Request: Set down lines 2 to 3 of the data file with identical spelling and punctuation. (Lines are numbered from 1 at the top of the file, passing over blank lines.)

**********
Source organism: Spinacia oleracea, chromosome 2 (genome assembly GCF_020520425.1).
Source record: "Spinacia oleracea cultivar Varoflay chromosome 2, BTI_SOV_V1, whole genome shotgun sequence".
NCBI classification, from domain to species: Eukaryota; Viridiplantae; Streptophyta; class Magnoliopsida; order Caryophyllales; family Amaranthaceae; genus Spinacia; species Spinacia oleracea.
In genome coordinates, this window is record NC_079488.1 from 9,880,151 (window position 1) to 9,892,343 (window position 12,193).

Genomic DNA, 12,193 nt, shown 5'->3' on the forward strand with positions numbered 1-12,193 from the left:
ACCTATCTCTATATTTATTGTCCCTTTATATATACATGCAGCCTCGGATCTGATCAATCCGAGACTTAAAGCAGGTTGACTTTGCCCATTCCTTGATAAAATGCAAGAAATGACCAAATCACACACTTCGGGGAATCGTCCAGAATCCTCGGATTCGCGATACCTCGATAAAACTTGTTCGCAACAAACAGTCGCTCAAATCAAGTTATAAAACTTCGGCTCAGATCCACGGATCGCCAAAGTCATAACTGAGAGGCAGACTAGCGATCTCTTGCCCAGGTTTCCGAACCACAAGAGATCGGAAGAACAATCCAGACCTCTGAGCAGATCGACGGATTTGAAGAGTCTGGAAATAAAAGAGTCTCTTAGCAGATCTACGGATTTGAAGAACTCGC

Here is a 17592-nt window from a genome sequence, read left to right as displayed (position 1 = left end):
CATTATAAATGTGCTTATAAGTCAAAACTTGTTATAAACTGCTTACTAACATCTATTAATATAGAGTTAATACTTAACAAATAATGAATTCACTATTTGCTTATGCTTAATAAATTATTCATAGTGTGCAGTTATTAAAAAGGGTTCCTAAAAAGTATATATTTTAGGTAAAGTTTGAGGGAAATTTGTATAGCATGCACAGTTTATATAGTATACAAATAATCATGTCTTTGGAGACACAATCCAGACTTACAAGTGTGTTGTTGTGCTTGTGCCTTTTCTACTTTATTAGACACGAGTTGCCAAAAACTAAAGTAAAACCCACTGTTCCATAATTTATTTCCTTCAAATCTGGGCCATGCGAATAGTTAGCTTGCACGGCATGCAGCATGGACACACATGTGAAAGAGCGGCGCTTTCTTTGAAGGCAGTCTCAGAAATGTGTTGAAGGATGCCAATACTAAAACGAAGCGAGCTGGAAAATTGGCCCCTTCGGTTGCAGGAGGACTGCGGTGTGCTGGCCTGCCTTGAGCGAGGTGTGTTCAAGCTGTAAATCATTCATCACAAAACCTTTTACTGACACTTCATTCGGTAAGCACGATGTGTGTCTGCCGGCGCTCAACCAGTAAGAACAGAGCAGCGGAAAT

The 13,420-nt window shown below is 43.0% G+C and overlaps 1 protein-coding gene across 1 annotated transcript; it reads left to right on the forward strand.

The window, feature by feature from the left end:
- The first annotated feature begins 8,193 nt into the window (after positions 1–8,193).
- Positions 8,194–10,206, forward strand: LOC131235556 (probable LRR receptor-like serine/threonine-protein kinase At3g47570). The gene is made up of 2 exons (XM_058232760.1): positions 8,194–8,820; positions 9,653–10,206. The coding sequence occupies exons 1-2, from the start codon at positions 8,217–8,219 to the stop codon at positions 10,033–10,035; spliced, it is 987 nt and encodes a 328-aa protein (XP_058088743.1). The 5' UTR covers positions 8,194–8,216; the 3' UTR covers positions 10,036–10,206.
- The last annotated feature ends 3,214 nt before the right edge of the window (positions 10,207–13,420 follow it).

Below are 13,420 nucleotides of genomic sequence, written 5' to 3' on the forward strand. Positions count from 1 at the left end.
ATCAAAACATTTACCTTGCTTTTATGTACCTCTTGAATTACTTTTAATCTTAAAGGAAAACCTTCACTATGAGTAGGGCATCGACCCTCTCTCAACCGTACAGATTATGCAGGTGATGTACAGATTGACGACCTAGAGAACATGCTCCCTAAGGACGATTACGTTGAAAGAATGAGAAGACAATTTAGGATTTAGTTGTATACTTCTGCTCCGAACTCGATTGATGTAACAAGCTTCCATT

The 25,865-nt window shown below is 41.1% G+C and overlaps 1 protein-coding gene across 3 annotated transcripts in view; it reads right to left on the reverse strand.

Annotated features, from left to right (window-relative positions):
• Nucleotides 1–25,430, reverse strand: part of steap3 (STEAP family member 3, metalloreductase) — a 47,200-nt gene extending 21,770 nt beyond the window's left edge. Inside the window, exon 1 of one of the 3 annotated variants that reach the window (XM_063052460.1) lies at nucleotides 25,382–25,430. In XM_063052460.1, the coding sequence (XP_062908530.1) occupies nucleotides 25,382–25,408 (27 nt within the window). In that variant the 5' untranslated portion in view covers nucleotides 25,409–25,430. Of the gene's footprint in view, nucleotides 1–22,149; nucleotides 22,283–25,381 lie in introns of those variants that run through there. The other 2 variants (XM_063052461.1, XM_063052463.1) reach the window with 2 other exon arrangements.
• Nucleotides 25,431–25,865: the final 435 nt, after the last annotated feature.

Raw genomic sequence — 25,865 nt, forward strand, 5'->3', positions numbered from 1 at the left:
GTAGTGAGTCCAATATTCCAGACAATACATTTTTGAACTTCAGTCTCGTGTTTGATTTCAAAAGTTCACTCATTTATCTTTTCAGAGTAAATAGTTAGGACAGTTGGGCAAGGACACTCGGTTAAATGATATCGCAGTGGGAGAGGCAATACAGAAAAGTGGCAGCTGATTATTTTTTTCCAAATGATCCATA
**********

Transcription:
Source record: "Spinacia oleracea cultivar Varoflay chromosome 2, BTI_SOV_V1, whole genome shotgun sequence".
NCBI classification, from domain to species: Eukaryota; Viridiplantae; Streptophyta; class Magnoliopsida; order Caryophyllales; family Amaranthaceae; genus Spinacia; species Spinacia oleracea.